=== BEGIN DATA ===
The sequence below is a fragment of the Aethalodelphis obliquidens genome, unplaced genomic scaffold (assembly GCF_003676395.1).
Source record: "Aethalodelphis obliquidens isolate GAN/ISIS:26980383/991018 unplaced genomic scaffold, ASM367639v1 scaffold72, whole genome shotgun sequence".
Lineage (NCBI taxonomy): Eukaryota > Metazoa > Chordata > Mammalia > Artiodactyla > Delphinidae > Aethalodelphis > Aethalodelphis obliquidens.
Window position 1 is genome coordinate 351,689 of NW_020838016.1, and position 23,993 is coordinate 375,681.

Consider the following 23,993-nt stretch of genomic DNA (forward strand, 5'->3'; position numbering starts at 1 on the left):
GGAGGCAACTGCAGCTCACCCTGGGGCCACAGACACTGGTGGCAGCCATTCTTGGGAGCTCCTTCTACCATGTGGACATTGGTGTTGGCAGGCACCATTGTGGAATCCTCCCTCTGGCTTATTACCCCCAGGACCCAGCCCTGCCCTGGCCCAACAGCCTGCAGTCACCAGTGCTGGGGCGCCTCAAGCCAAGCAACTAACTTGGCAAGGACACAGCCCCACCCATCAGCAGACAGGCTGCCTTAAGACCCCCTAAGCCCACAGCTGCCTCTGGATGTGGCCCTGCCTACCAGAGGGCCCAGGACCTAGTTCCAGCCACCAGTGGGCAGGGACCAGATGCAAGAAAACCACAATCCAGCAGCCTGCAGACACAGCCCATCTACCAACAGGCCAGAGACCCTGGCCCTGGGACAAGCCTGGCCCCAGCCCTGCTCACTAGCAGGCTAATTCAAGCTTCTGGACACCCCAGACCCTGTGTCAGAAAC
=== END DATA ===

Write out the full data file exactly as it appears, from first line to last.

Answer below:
The sequence below is a fragment of the Aethalodelphis obliquidens genome, unplaced genomic scaffold (assembly GCF_003676395.1).
Source record: "Aethalodelphis obliquidens isolate GAN/ISIS:26980383/991018 unplaced genomic scaffold, ASM367639v1 scaffold72, whole genome shotgun sequence".
Lineage (NCBI taxonomy): Eukaryota > Metazoa > Chordata > Mammalia > Artiodactyla > Delphinidae > Aethalodelphis > Aethalodelphis obliquidens.
Window position 1 is genome coordinate 351,689 of NW_020838016.1, and position 23,993 is coordinate 375,681.

Consider the following 23,993-nt stretch of genomic DNA (forward strand, 5'->3'; position numbering starts at 1 on the left):
GGAGGCAACTGCAGCTCACCCTGGGGCCACAGACACTGGTGGCAGCCATTCTTGGGAGCTCCTTCTACCATGTGGACATTGGTGTTGGCAGGCACCATTGTGGAATCCTCCCTCTGGCTTATTACCCCCAGGACCCAGCCCTGCCCTGGCCCAACAGCCTGCAGTCACCAGTGCTGGGGCGCCTCAAGCCAAGCAACTAACTTGGCAAGGACACAGCCCCACCCATCAGCAGACAGGCTGCCTTAAGACCCCCTAAGCCCACAGCTGCCTCTGGATGTGGCCCTGCCTACCAGAGGGCCCAGGACCTAGTTCCAGCCACCAGTGGGCAGGGACCAGATGCAAGAAAACCACAATCCAGCAGCCTGCAGACACAGCCCATCTACCAACAGGCCAGAGACCCTGGCCCTGGGACAAGCCTGGCCCCAGCCCTGCTCACTAGCAGGCTAATTCAAGCTTCTGGACACCCCAGACCCTGTGTCAGAAAC